The moral of this story is perhaps that people in general should be much more skeptical of what they read and should be much less quick to send on information that we do not personally know to be true. Wanting something to be true, believing it could be true, thinking that something like it, at least, must be true, and having actual knowledge of its truth are not equal. We have a moral responsibility regarding what we propagate with our tongues and use of the Internet. We also should have the intelligence and critical thinking skills to realize that not all is as it is represented to be on the Internet. The Internet is the modern gossip/propaganda mill, and gossip couched in official-looking titles and headers is still trash. Many wonderful and great things are on the Internet, but to paraphrase Shakespeare, not all that glitters is gold. The only way to cut down on Internet pollution is if each of us individually does his part to stop passing around trash. Think again before hitting Forward – when in doubt, throw it out.

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So does it matter if what we share on the Internet is true or not?  Even if it gives a good message?  I think so.  One person's "good message" is another person's insult or worse.  We may unintentionally harm, even with a "good" lie.  If you have a good cause, you do not serve it well by using deceit to promote it.  The truth is pure and will stand up to scrutiny, while a lie, even an "innocent" or "well-intentioned" one, can ruin your reputation as well as your work for your cause.  The month of Ramadan is a time to be especially vigilant of our words and deeds, not only because they affect our fasts, but because we are supposed to be working on becoming better people, reformed characters, reaching the next level(s) particularly in this month.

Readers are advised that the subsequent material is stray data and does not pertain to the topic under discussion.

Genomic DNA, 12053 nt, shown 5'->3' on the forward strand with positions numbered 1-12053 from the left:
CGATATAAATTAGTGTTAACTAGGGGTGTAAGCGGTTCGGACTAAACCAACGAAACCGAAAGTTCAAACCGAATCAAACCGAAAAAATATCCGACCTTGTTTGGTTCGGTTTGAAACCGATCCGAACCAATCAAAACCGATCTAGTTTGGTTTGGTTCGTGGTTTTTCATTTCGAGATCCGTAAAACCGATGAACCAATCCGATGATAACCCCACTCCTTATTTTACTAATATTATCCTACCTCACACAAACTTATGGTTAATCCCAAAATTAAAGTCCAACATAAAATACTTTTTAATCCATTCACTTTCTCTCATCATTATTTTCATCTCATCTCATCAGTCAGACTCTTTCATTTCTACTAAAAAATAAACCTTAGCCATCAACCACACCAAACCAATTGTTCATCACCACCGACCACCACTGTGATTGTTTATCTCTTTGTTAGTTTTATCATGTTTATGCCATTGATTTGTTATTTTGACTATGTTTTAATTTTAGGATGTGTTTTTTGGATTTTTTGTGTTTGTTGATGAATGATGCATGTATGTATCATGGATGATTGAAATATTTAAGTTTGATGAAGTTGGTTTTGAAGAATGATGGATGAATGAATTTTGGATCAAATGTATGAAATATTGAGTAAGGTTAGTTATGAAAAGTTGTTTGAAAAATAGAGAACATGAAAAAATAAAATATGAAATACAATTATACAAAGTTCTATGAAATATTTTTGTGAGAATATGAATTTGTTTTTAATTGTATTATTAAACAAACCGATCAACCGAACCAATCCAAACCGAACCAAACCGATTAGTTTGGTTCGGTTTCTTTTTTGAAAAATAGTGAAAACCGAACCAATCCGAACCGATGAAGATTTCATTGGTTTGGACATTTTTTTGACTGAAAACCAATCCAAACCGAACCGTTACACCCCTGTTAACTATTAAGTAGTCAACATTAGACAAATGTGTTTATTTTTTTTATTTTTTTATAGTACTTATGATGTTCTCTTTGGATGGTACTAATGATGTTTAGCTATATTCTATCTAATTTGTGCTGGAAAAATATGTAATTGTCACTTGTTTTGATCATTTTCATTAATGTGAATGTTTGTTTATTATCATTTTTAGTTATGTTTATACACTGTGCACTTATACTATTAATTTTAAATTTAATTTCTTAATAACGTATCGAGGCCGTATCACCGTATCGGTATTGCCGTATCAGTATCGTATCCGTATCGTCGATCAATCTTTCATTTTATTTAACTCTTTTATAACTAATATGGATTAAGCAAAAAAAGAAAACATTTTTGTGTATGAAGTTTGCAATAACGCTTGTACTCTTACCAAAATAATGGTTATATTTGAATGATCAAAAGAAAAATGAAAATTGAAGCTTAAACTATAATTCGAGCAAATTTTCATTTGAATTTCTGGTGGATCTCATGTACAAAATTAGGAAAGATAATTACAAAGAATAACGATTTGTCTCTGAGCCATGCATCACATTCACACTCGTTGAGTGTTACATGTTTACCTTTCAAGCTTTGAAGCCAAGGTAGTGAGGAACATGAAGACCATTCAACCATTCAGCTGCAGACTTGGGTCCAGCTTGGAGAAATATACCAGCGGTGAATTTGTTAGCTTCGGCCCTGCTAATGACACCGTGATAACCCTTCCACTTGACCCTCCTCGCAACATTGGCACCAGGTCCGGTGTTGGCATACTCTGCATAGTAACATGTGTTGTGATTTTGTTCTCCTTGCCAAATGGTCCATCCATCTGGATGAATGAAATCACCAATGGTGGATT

3 comments:

  1. I agree. I've seen fake stories such as these pass around a lot. I personally wouldn't "share" something I don't know to be true.

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  2. I knew something was wrong when it said the sheikh was asking people for money for food, I cannot imagine a sheikh being intentionally deceptive then leading prayer

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  3. 786 – As-salamu alaikum. We all have been so happy with this story. But even it seems to be a fake, on another level of understanding it has its own truth. Following an Italian saying, "se non è vero è molto ben trovato", we can accept this story, as it has been so well invented. I cannot see a contradiction to "lâ yakdhib!" of our prophet, peace be upon him.